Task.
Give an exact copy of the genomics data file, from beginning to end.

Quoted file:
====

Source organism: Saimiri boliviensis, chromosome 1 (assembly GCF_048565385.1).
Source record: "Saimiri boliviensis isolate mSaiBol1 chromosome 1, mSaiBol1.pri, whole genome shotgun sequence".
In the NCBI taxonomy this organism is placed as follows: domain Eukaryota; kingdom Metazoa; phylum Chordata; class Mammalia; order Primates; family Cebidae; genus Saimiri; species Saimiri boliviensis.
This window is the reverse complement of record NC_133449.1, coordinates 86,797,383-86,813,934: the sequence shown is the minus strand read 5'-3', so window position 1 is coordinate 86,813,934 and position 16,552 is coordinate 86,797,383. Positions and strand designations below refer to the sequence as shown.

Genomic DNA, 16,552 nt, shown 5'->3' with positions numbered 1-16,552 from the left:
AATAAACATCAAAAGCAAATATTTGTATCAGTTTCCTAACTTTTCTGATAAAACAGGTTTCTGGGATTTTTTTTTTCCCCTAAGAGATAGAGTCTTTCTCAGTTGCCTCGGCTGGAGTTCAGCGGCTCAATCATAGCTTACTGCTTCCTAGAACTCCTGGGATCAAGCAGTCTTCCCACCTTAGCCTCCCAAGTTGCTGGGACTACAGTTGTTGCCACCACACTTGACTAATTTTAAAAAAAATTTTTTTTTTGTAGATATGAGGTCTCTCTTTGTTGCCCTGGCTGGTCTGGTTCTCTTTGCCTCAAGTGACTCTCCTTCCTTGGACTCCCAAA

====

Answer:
Source organism: Saimiri boliviensis, chromosome 1 (assembly GCF_048565385.1).
Source record: "Saimiri boliviensis isolate mSaiBol1 chromosome 1, mSaiBol1.pri, whole genome shotgun sequence".
In the NCBI taxonomy this organism is placed as follows: domain Eukaryota; kingdom Metazoa; phylum Chordata; class Mammalia; order Primates; family Cebidae; genus Saimiri; species Saimiri boliviensis.
This window is the reverse complement of record NC_133449.1, coordinates 86,797,383-86,813,934: the sequence shown is the minus strand read 5'-3', so window position 1 is coordinate 86,813,934 and position 16,552 is coordinate 86,797,383. Positions and strand designations below refer to the sequence as shown.

Genomic DNA, 16,552 nt, shown 5'->3' with positions numbered 1-16,552 from the left:
AATAAACATCAAAAGCAAATATTTGTATCAGTTTCCTAACTTTTCTGATAAAACAGGTTTCTGGGATTTTTTTTTTCCCCTAAGAGATAGAGTCTTTCTCAGTTGCCTCGGCTGGAGTTCAGCGGCTCAATCATAGCTTACTGCTTCCTAGAACTCCTGGGATCAAGCAGTCTTCCCACCTTAGCCTCCCAAGTTGCTGGGACTACAGTTGTTGCCACCACACTTGACTAATTTTAAAAAAAATTTTTTTTTTGTAGATATGAGGTCTCTCTTTGTTGCCCTGGCTGGTCTGGTTCTCTTTGCCTCAAGTGACTCTCCTTCCTTGGACTCCCAAA